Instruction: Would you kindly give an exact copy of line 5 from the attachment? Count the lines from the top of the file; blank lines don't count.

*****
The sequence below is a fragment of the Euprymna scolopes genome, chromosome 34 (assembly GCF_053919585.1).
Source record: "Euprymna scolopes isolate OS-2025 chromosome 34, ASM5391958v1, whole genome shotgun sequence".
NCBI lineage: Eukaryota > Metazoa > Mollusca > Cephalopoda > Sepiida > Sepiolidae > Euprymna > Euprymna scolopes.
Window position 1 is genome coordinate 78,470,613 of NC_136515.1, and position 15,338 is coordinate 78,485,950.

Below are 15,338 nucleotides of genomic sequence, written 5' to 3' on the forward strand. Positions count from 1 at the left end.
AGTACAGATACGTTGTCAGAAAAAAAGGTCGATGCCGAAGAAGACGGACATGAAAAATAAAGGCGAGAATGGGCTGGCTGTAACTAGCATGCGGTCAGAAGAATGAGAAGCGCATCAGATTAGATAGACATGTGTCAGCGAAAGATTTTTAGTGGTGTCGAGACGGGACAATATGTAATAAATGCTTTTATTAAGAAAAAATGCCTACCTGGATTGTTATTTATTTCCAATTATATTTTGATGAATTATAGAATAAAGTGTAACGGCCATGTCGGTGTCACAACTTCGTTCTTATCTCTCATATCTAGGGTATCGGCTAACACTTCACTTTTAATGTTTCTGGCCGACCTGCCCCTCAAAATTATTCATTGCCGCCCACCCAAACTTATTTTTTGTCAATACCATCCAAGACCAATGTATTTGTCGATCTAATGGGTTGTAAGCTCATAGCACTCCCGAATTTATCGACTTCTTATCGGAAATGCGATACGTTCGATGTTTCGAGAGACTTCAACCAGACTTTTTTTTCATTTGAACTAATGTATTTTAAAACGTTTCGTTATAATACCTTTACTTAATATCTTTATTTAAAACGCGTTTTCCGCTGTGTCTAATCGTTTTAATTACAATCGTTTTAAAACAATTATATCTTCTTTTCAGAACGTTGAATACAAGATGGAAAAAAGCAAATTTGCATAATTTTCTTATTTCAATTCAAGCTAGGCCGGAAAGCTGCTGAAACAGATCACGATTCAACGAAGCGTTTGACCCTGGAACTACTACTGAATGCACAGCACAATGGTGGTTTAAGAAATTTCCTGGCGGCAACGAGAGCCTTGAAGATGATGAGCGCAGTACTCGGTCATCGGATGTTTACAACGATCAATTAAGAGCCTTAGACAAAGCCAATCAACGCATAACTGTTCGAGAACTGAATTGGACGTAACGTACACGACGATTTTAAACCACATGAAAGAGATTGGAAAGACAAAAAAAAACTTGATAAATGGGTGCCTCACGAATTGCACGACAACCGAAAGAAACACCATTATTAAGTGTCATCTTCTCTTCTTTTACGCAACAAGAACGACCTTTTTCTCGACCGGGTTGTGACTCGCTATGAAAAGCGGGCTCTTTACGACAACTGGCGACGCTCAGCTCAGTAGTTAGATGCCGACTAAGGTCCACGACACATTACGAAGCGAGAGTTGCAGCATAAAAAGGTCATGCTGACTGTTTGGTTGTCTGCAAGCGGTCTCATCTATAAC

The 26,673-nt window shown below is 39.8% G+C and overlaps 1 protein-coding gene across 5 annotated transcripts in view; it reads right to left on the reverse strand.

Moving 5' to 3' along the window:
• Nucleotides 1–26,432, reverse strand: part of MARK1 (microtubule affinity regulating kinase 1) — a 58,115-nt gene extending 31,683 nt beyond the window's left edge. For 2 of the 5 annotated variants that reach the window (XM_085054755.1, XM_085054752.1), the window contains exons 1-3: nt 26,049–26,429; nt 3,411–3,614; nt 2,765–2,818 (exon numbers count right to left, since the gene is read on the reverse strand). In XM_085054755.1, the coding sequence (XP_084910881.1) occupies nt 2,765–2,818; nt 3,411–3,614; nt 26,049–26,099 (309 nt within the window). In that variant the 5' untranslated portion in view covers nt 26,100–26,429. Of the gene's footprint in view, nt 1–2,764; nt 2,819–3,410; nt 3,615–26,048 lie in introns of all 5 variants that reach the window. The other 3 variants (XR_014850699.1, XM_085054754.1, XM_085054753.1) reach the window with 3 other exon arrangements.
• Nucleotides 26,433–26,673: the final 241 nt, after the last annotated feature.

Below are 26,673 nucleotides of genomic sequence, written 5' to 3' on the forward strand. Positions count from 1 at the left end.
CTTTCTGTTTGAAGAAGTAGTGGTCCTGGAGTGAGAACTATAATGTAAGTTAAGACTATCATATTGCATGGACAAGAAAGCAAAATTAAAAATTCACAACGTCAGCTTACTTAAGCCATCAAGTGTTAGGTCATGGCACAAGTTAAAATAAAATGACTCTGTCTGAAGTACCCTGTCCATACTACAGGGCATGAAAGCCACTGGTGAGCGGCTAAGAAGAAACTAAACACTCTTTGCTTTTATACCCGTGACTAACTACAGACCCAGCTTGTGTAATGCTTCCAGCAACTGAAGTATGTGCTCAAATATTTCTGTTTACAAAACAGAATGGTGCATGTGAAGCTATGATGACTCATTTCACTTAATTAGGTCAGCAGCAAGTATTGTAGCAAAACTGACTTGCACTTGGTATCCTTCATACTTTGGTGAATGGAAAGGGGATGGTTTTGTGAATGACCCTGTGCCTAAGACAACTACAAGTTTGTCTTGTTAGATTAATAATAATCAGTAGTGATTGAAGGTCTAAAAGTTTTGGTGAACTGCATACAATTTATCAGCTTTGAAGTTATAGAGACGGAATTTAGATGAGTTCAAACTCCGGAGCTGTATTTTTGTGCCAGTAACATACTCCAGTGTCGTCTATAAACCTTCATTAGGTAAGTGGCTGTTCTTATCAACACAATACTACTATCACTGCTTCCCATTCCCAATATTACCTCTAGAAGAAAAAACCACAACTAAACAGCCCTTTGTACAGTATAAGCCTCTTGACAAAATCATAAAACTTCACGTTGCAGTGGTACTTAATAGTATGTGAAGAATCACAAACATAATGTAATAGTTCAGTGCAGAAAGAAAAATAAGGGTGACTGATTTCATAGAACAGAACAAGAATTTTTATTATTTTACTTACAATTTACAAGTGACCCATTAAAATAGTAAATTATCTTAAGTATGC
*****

Below are 15,338 nucleotides of genomic sequence, written 5' to 3' on the forward strand. Positions count from 1 at the left end.